Review: Dvsn, Sept. 5th

The dimly lit debut from Dvsn, the latest Canadian R&B Lothario cosigned by Drake
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The dimly lit debut from Dvsn, the latest Canadian R&B Lothario cosigned by Drake

“FUCK WITH ME now,” Dvsn pleads, almost inaudibly, in the opening lines of Sept. 5th. On an album brimming with unsubtle sexuality, the first words are a rare instance of this enigmatic artist singing a lyric that’s less carnally-focused than it sounds. He desires sex, as the rest of the song makes plain (as well as the rest of the album; more on that in a bit), but a desire to be wanted is what he puts at the forefront. It’s as much an instruction to the listener as it is a request for the song’s subject. For the most part, it’s an instruction that listeners would do well to heed.

“With Me” is one of the two seven-minute monoliths that bookend Sept. 5th, and it’s the best thing this release has to offer. I’d go so far as to say it’s among the very best R&B tracks to come out since Frank Ocean’s “Thinkin’ Bout You” codified the modern state of the genre in 2012. (But don’t call it PBR&B.) Everything about the track is breathtakingly smooth, but the fine-tuned production isn’t there to mask subpar musicianship; the melodies are tight, and the trap-influenced drumming fits perfectly with the song’s ethereal feel. I couldn’t get the bass riff out of my head for hours after hearing the track for the first time. The female vocals (which sound sampled, but appear to be originally recorded for the song) balance well with the lead. Even with a slightly superfluous outro, it feels like it justifies its length and doesn’t overstay its welcome. Minimal, engaging, and sensual, ”With Me” is everything this album hopes to be as a whole.

The trouble with that—and the part of the review that it’s hardest for me to write, because every part of me wanted Dvsn to have come out of nowhere and become my new favorite thing—is that very little of the rest of Sept. 5th reaches the bar set by the opening track. The second half suffers the most, because it tries to diverge from the three-adjective formula I described earlier (maybe better summed up as “less dark early Weeknd with half the instruments”) and the production quality falters as a result. The track “Angela” is hit the worst, where Dvsn drowns a good vocal performance with canned strings and a predictable piano progression, pushing the song over the thin line between inoffensiveness and disposability. The first half fares much better, even if it doesn’t reach the same heights as the opener; I really love “Try/Effortless” and the way the pitch-shifted low vocal line complements Dvsn’s reverb-boosted high notes, and “Too Deep” has a great push-pull dynamic with the male and female vocals, in spite of its shallow lyrics.

Ah, yes. The lyrics. Yeah, they aren’t the best. And it’s not that they have to be, really, because this album’s merits are largely technical (which is by no means a bad thing), but would it hurt to have one song that isn’t drenched in sexual desperation? “In+Out”, one of the album’s best compositions, is very nearly ruined by some of the most heavy-handedly sexual lyrics I’ve heard in years. There’s nothing erotic about it, or even disarming; it’s more tiresome than anything. The album’s at its best when it aims for sensuality more than sexuality, but that rarely happens anywhere other than “With Me”. Well, “With Me” and “The Line”.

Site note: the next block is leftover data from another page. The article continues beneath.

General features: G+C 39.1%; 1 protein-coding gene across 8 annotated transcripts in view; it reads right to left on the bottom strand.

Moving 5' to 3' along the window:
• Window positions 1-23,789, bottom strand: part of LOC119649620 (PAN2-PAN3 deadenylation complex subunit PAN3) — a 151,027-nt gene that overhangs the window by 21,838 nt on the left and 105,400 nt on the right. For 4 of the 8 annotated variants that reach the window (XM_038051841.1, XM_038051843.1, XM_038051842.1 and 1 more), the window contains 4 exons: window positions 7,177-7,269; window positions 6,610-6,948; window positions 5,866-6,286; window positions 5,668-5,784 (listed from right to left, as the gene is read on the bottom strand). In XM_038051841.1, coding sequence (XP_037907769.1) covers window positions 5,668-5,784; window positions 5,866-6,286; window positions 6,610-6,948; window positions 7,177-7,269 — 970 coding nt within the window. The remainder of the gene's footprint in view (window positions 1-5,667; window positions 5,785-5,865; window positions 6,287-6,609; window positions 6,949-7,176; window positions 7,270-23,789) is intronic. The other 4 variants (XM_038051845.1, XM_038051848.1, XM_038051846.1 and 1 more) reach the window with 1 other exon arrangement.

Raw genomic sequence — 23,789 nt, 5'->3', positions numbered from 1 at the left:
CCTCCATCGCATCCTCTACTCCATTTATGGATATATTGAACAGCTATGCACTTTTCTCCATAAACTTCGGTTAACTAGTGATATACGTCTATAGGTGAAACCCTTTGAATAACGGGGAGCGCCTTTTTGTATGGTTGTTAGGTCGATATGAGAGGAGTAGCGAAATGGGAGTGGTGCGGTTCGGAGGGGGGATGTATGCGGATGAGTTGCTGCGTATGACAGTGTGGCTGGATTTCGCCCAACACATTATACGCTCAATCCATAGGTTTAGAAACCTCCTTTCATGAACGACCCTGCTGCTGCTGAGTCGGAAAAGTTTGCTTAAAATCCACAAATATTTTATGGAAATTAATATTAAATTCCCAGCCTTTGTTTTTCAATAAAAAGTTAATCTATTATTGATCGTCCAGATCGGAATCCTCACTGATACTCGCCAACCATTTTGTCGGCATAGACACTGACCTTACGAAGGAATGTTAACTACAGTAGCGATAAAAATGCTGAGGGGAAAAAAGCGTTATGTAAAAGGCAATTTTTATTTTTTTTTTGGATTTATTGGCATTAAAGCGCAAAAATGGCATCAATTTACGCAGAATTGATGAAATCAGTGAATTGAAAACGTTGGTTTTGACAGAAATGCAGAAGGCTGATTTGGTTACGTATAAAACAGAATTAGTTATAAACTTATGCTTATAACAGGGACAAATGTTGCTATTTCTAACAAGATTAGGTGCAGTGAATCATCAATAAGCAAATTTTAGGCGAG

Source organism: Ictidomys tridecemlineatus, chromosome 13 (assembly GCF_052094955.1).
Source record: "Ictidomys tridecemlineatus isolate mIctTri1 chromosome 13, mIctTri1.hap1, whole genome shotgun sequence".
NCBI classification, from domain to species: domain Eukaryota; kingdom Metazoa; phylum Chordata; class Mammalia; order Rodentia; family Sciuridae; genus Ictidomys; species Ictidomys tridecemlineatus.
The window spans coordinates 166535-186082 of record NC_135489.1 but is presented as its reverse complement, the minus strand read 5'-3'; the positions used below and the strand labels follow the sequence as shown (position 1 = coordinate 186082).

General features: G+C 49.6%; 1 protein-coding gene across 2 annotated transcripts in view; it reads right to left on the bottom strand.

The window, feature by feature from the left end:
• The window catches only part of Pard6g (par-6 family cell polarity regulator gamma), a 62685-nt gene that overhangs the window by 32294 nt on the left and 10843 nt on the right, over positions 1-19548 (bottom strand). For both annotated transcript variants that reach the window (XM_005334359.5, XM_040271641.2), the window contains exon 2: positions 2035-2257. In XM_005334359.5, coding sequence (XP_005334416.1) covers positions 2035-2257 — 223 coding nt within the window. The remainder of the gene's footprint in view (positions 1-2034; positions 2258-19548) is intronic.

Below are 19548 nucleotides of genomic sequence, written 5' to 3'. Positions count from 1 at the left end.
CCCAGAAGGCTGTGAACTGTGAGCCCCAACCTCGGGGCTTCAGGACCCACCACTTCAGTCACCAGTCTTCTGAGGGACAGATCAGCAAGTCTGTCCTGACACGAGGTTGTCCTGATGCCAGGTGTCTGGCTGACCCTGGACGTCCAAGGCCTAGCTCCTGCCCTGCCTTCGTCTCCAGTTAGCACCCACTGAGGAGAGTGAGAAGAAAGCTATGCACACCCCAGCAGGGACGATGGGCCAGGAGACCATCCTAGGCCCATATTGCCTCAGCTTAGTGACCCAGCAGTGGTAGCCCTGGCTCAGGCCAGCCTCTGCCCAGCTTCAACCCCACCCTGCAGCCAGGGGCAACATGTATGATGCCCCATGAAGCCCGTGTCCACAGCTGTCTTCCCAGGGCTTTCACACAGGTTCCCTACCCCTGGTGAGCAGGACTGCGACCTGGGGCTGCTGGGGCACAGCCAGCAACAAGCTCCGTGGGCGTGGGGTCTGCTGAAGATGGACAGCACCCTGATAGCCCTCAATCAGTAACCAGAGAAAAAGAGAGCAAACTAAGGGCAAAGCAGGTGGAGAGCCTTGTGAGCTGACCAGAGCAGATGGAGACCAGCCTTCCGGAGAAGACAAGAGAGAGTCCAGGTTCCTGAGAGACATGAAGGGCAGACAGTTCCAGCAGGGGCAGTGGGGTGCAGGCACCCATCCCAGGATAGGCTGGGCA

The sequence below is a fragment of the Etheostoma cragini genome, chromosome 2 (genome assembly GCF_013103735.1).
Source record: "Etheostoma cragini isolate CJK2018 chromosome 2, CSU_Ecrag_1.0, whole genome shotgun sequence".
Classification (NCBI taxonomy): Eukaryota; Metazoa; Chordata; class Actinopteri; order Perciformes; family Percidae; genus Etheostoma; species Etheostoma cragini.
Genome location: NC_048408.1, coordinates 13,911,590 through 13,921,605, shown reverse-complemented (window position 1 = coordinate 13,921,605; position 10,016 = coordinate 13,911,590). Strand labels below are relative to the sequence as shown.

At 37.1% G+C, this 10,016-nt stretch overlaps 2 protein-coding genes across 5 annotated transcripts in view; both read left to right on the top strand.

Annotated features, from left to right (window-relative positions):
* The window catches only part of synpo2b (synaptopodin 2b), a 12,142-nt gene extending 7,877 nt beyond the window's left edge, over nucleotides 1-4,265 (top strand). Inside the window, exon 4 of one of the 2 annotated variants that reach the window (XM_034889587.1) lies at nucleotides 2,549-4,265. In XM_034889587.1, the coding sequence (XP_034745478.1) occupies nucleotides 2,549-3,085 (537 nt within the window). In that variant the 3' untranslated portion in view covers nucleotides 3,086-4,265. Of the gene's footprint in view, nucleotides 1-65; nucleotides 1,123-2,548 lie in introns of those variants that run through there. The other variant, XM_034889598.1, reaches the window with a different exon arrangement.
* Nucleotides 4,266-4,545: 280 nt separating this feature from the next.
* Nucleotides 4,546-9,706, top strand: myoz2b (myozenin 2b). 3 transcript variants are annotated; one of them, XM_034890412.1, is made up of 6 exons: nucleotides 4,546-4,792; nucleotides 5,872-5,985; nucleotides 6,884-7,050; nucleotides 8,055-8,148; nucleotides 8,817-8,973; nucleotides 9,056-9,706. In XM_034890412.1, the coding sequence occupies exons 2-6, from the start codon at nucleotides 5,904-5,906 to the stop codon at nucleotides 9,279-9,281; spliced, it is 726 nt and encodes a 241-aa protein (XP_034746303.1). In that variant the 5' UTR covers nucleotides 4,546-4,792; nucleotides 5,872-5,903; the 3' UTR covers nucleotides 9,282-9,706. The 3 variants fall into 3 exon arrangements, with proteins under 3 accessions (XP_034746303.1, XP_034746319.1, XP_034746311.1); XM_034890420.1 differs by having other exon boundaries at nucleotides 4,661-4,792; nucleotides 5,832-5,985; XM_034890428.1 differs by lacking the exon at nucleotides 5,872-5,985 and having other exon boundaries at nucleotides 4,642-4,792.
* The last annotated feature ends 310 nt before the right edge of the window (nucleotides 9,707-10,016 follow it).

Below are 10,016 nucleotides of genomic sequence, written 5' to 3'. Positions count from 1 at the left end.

It wouldn’t be fair to Sept. 5th to get this far in a review and not give “The Line” its proper due. The album closer is almost as good as the opener, and deserves a large chunk of the same hyperbolic praise I heaped onto “With Me”. Echoing treble-heavy drums complement a soundscape of gentle synths and overlapping vocal samples, with new elements being introduced every time the song seems in danger of stagnating, making the song’s seven minutes feel like half the time. Dvsn’s vocals are on point here, and the slow-paced minimalism creates a nice palindromic connection to the opening track. It pulls the whole album back into focus. It’s a reminder that Sept. 5th isn’t particularly great on the whole, but it’s good, and I’m not sure if I’ve been emphasizing that enough. The album’s lesser elements certainly stick out, but the whole time they’re in the midst of a well-executed recording that knows exactly what it wants to sound like and achieves that goal competently. It’s a shame that it doesn’t live up to the promise of the first few singles, but there’s still plenty to like here.

In the end, we have a classic case of an album that has a couple tracks distinguishing themselves distractingly from the rest, but that mostly succeeds on its own merits regardless. Despite some glaring issues, Sept. 5th manages to stay listenable, and offers occasional glimpses of genuine inspiration. I do fuck with you, Dvsn. Not as much as I’d dearly like to, but enough. B MINUS